While the situation in the UK may look grave, the most likely location of a stagflationary event is actually advanced emerging economies in Asia and beyond, according to Societe Generale’s Michala Marcussen.
Marcussen notes that the inflation problem in that region is much more severe, with the potential for it to feed on itself and become a much bigger problem. That’s because in these economies, the government will be forced to raise wages to keep up with rising food and energy costs. This is already happening in China. Any increase in wages is likely to feed inflation further, going forward.
This, coupled with economies that may already be near full employment, means these countries may already be at their peaks. And yet, their central banks aren’t tightening.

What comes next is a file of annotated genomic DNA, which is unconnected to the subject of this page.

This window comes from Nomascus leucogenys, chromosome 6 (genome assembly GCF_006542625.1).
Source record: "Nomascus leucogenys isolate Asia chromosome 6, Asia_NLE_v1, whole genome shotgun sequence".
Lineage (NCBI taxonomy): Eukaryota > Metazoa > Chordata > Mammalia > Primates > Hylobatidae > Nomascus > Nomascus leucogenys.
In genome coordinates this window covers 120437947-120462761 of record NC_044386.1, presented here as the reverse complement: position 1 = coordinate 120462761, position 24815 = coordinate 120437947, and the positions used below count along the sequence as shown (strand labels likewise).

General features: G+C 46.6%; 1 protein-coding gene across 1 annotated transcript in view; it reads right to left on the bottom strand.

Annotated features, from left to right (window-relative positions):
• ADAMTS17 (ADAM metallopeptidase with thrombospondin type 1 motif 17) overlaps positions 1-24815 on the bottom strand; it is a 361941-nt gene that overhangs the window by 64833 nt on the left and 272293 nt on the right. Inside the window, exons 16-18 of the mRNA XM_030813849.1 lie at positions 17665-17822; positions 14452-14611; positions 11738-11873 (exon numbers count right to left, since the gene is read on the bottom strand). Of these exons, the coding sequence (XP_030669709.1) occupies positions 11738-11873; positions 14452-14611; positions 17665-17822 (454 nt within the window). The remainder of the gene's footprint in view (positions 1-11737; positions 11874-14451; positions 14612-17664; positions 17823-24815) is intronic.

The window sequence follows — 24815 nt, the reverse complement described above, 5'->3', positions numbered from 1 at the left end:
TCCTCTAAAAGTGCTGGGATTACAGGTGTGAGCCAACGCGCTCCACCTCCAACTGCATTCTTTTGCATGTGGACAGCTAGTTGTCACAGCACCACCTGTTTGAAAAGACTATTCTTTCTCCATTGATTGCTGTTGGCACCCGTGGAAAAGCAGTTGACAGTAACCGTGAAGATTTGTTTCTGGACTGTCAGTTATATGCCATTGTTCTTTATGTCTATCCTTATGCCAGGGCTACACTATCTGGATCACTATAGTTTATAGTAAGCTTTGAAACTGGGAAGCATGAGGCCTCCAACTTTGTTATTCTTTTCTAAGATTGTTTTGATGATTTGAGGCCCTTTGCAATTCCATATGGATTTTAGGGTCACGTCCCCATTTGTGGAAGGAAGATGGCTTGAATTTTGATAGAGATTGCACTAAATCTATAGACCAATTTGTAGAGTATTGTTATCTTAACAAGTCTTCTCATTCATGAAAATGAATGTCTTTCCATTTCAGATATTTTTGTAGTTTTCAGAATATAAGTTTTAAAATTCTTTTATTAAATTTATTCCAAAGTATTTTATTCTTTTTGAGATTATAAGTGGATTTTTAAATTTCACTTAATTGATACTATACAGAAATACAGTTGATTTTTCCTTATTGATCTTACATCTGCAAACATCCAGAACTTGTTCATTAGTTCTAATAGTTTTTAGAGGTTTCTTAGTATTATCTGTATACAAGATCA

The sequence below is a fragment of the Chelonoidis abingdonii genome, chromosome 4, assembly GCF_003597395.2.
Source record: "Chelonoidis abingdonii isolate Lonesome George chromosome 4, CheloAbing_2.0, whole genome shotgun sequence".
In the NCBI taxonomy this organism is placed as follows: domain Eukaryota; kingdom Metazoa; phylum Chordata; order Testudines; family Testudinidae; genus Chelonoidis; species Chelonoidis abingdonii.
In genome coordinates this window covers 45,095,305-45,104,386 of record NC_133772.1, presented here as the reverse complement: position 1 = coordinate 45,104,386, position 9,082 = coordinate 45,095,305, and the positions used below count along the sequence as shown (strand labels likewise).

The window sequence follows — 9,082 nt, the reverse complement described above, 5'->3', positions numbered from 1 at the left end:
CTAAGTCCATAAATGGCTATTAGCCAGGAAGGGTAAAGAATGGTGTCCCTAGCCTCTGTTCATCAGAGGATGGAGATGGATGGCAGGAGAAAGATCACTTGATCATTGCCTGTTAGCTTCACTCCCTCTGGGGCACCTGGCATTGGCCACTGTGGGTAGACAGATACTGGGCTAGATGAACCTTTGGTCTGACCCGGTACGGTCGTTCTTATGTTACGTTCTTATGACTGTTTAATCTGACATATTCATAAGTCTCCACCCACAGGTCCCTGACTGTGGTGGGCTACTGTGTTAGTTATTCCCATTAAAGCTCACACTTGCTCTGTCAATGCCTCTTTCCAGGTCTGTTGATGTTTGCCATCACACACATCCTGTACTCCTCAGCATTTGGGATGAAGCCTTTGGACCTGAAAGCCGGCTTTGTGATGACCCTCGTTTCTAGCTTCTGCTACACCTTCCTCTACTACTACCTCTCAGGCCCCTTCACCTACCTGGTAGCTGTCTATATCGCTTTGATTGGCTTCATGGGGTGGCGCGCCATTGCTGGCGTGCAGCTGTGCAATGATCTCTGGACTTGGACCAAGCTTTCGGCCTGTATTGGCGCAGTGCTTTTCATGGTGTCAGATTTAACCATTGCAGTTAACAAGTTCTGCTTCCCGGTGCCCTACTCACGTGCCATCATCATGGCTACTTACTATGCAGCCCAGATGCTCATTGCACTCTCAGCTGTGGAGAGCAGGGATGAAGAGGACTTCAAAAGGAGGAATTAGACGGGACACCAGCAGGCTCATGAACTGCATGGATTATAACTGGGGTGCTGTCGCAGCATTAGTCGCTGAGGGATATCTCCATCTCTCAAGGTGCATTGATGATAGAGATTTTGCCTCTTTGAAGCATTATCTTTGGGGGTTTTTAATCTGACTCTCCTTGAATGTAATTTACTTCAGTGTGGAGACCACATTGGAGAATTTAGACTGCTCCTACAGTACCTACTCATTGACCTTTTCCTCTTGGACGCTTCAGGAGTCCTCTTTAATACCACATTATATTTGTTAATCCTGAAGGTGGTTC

Here’s why, from Marcussen:
Policymakers are concerned, however, that hiking interest rates may attract more potentially disruptive capital inflows and fast track exchange rate appreciation, risking an abrupt loss of competitiveness. Capital controls have become popular as the new policy tool to address this dilemma. Our concern is that the tool may prove blunt, and that inflationary spirals will ultimately trigger abrupt economic slowdowns in the emerging economies.
So while all eyes may be on the developing weakness in the UK, that story may be nothing compared to the what’s happening in India, China, and other emerging economies.